Explore fall colors with chemistry

Investigate fall colors with your child through the process of paper chromatography.

Boy standing in fall leaves. Fall brings many seasonal changes that you and your child can observe together: colorful leaves, shorter days and cooler temperatures. These changes bring opportunities for you to facilitate an investigation with your child as to why these things happen. From this initial questioning, children can then be encouraged to explore the scientific phenomena behind these changes. Lead your child to research and experiment via scientific processes and procedures.

Go on a walk with your child and collect some differently colored leaves. While on the walk, model scientific inquiry by posing the question of what makes the leaves change color? Children will naturally come up with other questions they have. Record these or if each child has a nature journal, have them record their own questions. These questions can be used for future investigations. Children may also have specific answers to why they think the leaves change color; be sure to acknowledge and write all of these possibilities down as well, for it is through the process of questioning and testing their ideas that children will discover science.

Bring the colored leaves back to your home. Use the process of paper chromatography to explore the colors within leaves. Scientists use paper chromatography to separate different substances that may be within a solution. This paper chromatography will use rubbing alcohol to separate out the different pigments that may be in your leaves.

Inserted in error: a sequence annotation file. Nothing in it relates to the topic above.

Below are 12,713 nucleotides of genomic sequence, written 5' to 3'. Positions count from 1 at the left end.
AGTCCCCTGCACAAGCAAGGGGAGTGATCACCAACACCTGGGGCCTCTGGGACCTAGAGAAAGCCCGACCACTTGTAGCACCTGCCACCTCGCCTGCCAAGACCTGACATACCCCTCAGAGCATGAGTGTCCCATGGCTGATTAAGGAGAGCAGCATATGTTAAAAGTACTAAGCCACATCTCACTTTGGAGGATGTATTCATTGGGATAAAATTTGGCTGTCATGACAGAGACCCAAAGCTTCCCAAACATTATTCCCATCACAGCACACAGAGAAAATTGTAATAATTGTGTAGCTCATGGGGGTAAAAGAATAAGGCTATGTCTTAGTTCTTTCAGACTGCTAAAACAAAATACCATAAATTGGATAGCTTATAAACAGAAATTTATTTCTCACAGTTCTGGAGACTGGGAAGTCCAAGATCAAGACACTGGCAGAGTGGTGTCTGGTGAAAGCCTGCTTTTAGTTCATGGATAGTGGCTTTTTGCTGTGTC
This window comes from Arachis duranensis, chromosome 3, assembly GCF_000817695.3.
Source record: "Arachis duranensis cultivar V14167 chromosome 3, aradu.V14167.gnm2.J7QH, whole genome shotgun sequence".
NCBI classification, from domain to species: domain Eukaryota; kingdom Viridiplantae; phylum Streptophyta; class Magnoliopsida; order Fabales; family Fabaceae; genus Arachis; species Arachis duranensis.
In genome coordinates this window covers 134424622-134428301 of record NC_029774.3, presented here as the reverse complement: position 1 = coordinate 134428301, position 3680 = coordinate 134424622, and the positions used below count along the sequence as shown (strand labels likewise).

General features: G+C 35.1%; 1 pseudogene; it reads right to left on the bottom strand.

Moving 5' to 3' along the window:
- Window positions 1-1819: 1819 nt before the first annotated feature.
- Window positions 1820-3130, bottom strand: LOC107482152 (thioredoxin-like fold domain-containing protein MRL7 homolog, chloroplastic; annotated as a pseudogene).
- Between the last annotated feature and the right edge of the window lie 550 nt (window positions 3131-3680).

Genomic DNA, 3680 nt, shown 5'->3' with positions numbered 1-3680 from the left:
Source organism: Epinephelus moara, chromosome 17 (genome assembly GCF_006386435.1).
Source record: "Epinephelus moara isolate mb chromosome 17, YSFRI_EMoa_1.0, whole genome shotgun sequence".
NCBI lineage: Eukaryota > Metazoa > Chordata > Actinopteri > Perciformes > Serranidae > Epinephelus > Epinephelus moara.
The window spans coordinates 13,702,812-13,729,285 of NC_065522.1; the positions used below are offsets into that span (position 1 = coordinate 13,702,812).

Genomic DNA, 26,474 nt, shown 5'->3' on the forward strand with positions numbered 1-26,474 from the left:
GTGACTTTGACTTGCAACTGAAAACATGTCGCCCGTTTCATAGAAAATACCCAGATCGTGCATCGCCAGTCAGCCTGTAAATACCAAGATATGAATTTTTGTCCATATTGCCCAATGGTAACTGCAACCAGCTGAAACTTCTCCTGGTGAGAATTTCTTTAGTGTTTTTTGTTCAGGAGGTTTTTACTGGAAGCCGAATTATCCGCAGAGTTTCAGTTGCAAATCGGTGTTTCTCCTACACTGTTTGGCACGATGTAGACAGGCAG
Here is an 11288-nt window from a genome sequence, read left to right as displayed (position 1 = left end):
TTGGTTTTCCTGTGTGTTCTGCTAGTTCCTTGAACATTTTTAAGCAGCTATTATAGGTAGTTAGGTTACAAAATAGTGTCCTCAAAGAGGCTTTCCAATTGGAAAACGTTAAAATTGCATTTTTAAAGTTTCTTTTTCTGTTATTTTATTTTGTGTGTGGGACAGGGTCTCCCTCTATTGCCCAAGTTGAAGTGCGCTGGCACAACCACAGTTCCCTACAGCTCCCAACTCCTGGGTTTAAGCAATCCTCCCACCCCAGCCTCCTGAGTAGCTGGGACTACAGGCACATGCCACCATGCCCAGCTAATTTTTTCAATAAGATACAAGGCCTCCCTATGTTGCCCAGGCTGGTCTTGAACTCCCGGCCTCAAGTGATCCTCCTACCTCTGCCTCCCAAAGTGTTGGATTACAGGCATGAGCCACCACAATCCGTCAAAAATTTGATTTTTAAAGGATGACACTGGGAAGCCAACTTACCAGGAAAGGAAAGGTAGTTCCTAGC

Use three different colored leaves and have your child label three different baby food-sized jars with the leaf sample. Tear up the leaves into small pieces and place them in their labeled jar. Add enough rubbing alcohol to just cover the leaves. Cover each jar and set them in a pan with an inch of hot tap water. Allow the jars to sit in the hot water for 2 hours; replace the hot water as it cools and swirl the jars occasionally. The alcohol allows the color to move out of the leaves. You can now use a ½” strip of coffee filter paper and place one end so it just touches the colored liquid in each jar. The other end of the strip will be outside the top of the jar. The alcohol will evaporate and as it does, it will pull the pigments that were in the leaf up the paper. There will be different pigments that will separate on the paper. The larger pigments will be closer to the liquid on the bottom and the smaller pigments will move to the top. Leave the paper strips in the liquid for 30-90 minutes; remove them and allow them to dry.

Let your child observe the paper chromatography strips. Lead your child to make similar observations on each of the paper strips. What do they see on each? If there is green on the paper and the leaf they put in the jar was yellow, what happened to the green color? If we tried this process on a green leaf, would we see other colors? Begin a discussion and investigation of what pigments are. Ask your child if he/she has heard of chlorophyll? If chlorophyll is the pigment that gives a leaf its green color, what is the pigment that gives a yellow or orange or red color? Investigate this.

Find a picture of a leaf’s anatomy. What does chlorophyll do in a leaf? Why don’t we see the green in leaves during the fall, but we see the other pigments? What is happening? Have them come up with other steps they can take to investigate this more. Will this have the same results if we use different paper? If we use more leaves will we get a darker color?

Assist your child in investigating some of the other questions from the fall walk. For additional science discovery opportunities and information, please visit the MSUE 4-H Science and Technology page.